Columns on View All Columns
Visit ELTBOOKS - all Western ELT Books with 20% discount (Japan only)

Humanistic Teaching

An approach to learning English

February 28, 2010


I had a yada experience yesterday, the first I've had in a long time. Direct confrontation, vitriolic refusal, fearful contempt. It's hard to convey the nascent power and negativity contained in just one word. I'm probably a little over sensitive but yada is one word I won't countenance. 

We were having a make-up lesson which we do once a month to allow students to catch up with classes they have missed. At Wise Hat English we not only give make-ups but we carry them over so sometimes we even end up giving them to students who have quit! Students who miss two classes in a month have the option of getting one make-up class or paying half the fee for the month. We are also very laid back about cancellations and don't require notice in advance. All in all we have a good response and no real attempts to take advantage.

Make-up classes invariably have students from different classes as we try to arrange them according to our students schedules while taking into account personalities and experience. Our make-up day is usually long and yesterday was no exception. I won't be writing much today!

During make-up classes we try to cover topics and activities students have missed though invariably there is some overlap because students missing from different classes and different weeks have done different things. Thus it was that I tried to introduce an activity that some students had done more in the month than others. Our theme for the month was weather and time and the activity in question was Wizard Weather. This, a variation of Snow Escape, is invariably popular but not on this occasion. Basically nobody wanted to do it and two of the group, who incidentally were all girls, began yadaing (yadering? I'm not sure which).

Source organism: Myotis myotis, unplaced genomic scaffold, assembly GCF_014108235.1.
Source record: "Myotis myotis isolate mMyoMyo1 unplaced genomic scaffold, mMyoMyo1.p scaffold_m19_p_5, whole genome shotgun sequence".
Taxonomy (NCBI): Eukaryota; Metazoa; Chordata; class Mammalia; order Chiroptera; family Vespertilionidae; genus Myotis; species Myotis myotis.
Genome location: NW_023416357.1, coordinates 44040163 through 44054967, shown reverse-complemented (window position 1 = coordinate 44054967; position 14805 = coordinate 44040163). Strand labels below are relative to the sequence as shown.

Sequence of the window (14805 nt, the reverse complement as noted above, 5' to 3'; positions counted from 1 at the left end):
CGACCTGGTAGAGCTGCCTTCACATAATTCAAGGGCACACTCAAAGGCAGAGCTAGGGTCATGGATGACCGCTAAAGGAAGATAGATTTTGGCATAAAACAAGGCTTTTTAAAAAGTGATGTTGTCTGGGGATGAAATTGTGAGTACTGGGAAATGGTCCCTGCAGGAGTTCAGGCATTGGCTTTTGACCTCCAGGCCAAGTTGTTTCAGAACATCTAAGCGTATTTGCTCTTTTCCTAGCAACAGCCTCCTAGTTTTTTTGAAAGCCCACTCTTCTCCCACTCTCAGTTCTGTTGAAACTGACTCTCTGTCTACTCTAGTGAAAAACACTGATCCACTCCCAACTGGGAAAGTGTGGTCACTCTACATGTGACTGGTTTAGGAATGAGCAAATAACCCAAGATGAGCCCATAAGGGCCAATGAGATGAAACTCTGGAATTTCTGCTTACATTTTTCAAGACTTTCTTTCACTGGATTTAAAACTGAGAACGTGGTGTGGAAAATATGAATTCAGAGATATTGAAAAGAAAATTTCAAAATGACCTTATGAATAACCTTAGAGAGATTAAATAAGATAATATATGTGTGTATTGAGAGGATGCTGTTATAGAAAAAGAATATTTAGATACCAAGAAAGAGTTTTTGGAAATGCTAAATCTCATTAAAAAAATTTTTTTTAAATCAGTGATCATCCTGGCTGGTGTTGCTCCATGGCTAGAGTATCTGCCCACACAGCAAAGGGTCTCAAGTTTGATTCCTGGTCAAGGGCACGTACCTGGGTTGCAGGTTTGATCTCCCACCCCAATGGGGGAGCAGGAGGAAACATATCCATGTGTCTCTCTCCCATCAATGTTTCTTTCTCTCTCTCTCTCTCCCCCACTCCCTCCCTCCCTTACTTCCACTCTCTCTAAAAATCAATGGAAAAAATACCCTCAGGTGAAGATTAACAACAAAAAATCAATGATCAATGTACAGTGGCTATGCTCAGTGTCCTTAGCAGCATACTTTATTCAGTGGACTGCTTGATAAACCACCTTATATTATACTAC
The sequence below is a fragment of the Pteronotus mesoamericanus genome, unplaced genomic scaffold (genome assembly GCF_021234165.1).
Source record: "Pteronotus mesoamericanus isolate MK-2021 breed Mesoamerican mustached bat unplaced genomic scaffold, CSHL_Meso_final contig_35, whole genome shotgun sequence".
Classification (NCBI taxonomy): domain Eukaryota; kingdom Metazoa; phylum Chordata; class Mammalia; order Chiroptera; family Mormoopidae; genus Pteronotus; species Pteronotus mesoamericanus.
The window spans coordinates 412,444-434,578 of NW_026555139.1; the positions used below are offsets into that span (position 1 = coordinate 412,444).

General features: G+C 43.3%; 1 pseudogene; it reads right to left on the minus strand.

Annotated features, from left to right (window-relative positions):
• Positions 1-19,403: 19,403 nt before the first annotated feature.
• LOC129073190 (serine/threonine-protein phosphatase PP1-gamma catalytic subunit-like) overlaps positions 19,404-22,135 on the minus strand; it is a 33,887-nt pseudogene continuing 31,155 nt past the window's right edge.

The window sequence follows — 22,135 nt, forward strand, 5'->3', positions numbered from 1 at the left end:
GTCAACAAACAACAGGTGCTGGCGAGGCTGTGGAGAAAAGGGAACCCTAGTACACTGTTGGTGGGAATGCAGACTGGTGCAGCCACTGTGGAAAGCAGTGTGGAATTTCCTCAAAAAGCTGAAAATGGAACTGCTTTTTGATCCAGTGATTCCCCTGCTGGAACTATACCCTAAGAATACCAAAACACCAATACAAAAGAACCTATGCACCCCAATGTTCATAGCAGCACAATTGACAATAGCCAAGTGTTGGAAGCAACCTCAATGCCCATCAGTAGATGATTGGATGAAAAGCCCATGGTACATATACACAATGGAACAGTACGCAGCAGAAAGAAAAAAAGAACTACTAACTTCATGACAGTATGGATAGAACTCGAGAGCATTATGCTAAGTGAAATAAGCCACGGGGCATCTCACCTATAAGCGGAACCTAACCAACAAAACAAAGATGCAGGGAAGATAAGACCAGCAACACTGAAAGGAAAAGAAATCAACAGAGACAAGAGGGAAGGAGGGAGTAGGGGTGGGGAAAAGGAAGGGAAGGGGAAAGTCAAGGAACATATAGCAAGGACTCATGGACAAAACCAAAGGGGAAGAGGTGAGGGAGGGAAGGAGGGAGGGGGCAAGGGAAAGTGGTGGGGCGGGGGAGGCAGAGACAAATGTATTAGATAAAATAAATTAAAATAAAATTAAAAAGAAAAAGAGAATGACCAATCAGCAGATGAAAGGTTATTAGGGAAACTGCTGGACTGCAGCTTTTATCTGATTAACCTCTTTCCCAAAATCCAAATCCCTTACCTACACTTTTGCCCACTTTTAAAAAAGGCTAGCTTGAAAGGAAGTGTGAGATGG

Whenever the word yada crops up I take it as a sign that something has gone badly wrong. It's a horrible sound and I admit that all too easily I can react badly to it, making the situation even more negative. But yada completely shatters any English atmosphere that might have built up. And of course, it should be completely unnecessary. Japanese children should be able to communicate their strong dislike without resorting to Japanese. A simple "No thank you!" or a "No way!" are much better and should be sufficient. "I don't want to..[complete sentence here]" is much more complicated and doesn't have the same impact. Finding an equivalent  that has the same emotional impact is important when wanting children to stay in English. "No thank you!" wasn't really enough in this case, but a spirited and varied chant of   "No way!" was enough to dissipate the negativity that had emerged, both in myself and in the girls. We agreed to skip Wizard Weather and do a shopping activity instead. 

I'd be very interested to hear what gets your goat and any strategies you have for dealing with it. My strategy with yada is probably a little bit too confrontational. I jump on it. I guess I want children to see it as taboo. I'm happy to deal with and accept the grievence though I usually push the situation again to get a response in English after I have taught it on the spot. But I think a better strategy would probably be introduce a "No Way!" activity so that children would have something they could use. Anyway, hope to get some comments and I'm crawling away to rest up. Until next time.